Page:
Why Rich Countries must Protect Developing Nations from Coronavirus Pandemic
This playground just outside the Slovak capital, Bratislava, has been sealed off to stop people spreading the virus. Similar measures are in place in cities and towns across Europe, which is now the epicentre of the virus's spread. Credit: Ed Holt/IPSBy Ed HoltBRASTISLAVA , Mar 16 2020 (IPS) Governments in wealthy, first world countries must not ignore the plight of poorer nations battling the coronavirus or the disease will not be brought under control, global development experts have said. As African nations slowly report growing numbers of cases, and more and more infections are registered in countries with endemic poverty on other continents, there are growing fears that some states could soon see major outbreaks they will not be able to cope with. A potential paralysation of already vulnerable healthcare systems would not only have a drastic impact on population health, but could also push people further into poverty and deprivation, World Health Organisation (WHO) officials have told IPS. But if developing countries are overwhelmed by the virus, there is a threat that the disease would rage on in developing countries, even if it is brought under control in developed states, and inevitably spread back into places like North America and Europe. To avoid such a scenario, rich states must keep a focus on helping other countries with weak healthcare systems, despite the fact they are fighting their own battle with the disease, say experts. “High income countries are co...
Publication date: 15 February 2021Source: Journal of Hazardous Materials, Volume 404, Part AAuthor(s): Zhongyi Zhang, Wen-Xiong Wang, Nengjian Zheng, Yansheng Cao, Hongwei Xiao, Renguo Zhu, Hui Guan, Huayun Xiao
Publication date: Available online 10 October 2020Source: Journal of Genetics and GenomicsAuthor(s): Chengqi Wang, Justin Gibbons, Swamy R. Adapa, Jenna Oberstaller, Xiangyun Liao, Min Zhang, John H. Adams, Rays H.Y. Jiang
Publication date: Available online 10 October 2020Source: American Journal of Kidney DiseasesAuthor(s): Shreeram Akilesh, Cynthia C. Nast, Michifumi Yamashita, Kammi Henriksen, Vivek Charu, Megan L. Troxell, Neeraja Kambham, Erika Bracamonte, Donald Houghton, Naila I. Ahmed, Chyi Chyi Chong, Bijin Thajudeen, Shehzad Rehman, Firas Khoury, Jonathan E. Zuckerman, Jeremy Gitomer, Parthassarathy C. Raguram, Shanza Mujeeb, Ulrike Schwarze, M. Brendan Shannon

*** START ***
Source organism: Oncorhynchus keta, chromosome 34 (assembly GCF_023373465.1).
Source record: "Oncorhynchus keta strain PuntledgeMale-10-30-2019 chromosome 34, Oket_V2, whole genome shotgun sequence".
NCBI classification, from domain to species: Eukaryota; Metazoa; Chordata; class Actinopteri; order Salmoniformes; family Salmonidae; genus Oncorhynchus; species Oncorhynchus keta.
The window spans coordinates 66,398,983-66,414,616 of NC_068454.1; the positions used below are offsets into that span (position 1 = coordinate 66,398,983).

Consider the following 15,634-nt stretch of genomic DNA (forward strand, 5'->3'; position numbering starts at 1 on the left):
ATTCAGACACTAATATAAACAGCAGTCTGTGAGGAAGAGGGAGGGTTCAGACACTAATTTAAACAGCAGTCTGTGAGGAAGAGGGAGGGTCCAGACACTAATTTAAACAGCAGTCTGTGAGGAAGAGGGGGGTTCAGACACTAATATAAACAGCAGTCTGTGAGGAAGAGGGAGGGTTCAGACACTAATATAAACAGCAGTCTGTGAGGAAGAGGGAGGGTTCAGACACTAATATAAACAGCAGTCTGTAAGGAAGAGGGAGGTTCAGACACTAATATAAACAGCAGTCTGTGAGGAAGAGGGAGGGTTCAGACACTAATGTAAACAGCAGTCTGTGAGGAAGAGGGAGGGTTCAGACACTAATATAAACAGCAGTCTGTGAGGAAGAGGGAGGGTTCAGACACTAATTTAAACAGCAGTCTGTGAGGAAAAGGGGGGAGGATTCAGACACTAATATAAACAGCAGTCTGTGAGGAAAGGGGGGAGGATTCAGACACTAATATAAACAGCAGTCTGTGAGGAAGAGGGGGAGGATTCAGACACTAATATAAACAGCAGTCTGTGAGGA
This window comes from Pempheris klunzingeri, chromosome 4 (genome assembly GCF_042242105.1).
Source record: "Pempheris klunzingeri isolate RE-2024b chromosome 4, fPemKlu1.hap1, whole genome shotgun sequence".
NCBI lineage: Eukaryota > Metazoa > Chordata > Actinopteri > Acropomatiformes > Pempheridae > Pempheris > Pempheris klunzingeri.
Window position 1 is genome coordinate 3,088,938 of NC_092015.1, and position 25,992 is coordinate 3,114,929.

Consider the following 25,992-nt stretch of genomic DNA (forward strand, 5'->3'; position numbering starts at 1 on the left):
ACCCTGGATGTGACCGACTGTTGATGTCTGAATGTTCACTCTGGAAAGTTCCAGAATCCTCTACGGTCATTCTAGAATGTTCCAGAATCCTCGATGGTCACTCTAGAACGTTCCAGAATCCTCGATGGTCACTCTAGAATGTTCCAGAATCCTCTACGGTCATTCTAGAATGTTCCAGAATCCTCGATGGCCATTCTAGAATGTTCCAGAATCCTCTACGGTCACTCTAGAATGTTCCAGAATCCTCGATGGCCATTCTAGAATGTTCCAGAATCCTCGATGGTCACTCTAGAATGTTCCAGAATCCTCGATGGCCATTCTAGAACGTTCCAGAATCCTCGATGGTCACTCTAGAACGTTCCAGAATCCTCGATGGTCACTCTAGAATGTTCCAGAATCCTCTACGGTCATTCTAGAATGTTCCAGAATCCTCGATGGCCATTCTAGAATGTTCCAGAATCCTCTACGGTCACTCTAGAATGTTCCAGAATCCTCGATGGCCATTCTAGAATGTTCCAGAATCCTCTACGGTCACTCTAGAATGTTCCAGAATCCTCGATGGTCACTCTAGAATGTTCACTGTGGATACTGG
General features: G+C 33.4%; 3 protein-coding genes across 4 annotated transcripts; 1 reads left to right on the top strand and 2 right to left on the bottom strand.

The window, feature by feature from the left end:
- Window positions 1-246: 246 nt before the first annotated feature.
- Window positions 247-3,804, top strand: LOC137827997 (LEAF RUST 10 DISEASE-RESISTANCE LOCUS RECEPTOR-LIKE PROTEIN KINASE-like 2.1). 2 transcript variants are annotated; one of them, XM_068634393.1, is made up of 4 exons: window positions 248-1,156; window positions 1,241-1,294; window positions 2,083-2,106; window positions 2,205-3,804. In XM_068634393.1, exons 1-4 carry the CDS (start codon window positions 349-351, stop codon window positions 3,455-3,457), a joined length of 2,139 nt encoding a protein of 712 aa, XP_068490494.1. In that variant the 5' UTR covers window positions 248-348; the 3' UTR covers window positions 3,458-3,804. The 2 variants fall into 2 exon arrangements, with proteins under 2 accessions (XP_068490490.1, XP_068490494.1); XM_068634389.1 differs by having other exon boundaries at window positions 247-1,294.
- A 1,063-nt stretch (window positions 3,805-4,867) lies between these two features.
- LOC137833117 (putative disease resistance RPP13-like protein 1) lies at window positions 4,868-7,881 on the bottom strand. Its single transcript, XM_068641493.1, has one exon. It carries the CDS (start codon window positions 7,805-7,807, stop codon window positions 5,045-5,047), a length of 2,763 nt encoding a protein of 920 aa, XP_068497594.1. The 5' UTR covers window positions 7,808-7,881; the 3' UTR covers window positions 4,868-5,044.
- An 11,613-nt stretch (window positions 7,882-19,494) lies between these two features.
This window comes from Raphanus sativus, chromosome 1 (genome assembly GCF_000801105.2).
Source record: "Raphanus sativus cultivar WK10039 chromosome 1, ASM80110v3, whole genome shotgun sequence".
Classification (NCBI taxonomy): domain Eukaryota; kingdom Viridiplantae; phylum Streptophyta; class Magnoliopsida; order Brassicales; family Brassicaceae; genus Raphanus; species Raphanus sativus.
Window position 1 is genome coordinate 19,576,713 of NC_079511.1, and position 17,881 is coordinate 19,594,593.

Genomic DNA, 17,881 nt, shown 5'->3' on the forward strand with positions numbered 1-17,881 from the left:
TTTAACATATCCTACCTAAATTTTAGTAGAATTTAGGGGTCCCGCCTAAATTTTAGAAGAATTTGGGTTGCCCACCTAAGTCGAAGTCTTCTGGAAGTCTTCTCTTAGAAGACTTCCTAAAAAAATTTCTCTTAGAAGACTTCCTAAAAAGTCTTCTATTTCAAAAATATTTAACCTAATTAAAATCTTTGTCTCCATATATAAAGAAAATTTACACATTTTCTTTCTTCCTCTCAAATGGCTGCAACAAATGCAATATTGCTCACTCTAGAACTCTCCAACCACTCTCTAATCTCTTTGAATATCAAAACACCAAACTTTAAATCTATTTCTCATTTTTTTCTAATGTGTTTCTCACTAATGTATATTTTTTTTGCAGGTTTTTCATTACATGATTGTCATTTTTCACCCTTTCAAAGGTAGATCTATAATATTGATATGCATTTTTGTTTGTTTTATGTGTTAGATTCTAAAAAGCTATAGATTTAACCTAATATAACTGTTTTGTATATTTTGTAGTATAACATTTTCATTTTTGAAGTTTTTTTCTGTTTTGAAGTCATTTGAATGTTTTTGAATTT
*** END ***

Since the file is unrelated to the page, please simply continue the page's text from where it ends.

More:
CONCLUSION: In this study, no influence of tear substitutes containing different viscosities of hyaluronic acid on the measurement results of optical coherence tomography could be determined. Therefore, 0.1%, 0.2% and 0.3% hyaluronic acid can be applied to the patient to improve the corneal surface before the examination with optical coherence tomography, without influencing the measurement results of optical coherence tomography. PMID: 33036058 [PubMed - as supplied by publisher]
Publication date: Available online 9 October 2020Source: Cirugía Española (English Edition)Author(s): Victoria Lucas-Guerrero, Mireia Pascua-Solé, José Luis Ramos Rodríguez, Anna Trinidad Borrás, Carlos González de Pedro, José María Jover Navalón, Pere Rebasa, Eduardo M. Targarona Soler, Xavier Serra-Aracil, on behalf of the Comisión Nacional de la Especialidad de Cirugía General y del Aparato Digestivo, de la Sección de Formación de la Asociación Española de Cirujanos
Publication date: Available online 9 October 2020Source: Reumatología Clínica (English Edition)Author(s): Lina María Saldarriaga Rivera, Daniel Fernández Ávila, Wilson Bautista Molano, Daniel Jaramillo Arroyave, Alain Jasaf Bautista Ramírez, Adriana Díaz Maldonado, Jorge Hernán Izquierdo, Edwin Jáuregui, María Constanza Latorre Muñoz, Juan Pablo Restrepo, Juan Sebastián Segura Charry
CONCLUSIONS: This single practice study showed total patient contact was similar over both sample periods, but most contact in 2020 was virtual. Further longitudinal multi-practice studies to confirm these findings and describe future consultation patterns are needed to inform general practice service delivery post-COVID-19. PMID: 33032304 [PubMed - in process]
Publication date: Available online 1 October 2020Source: Academic RadiologyAuthor(s): Neo Poyiadji, Chad Klochko, Jeff LaForce, Manuel L. Brown, Brent Griffith
Curious what people think with pandemic and lack of away rotations.
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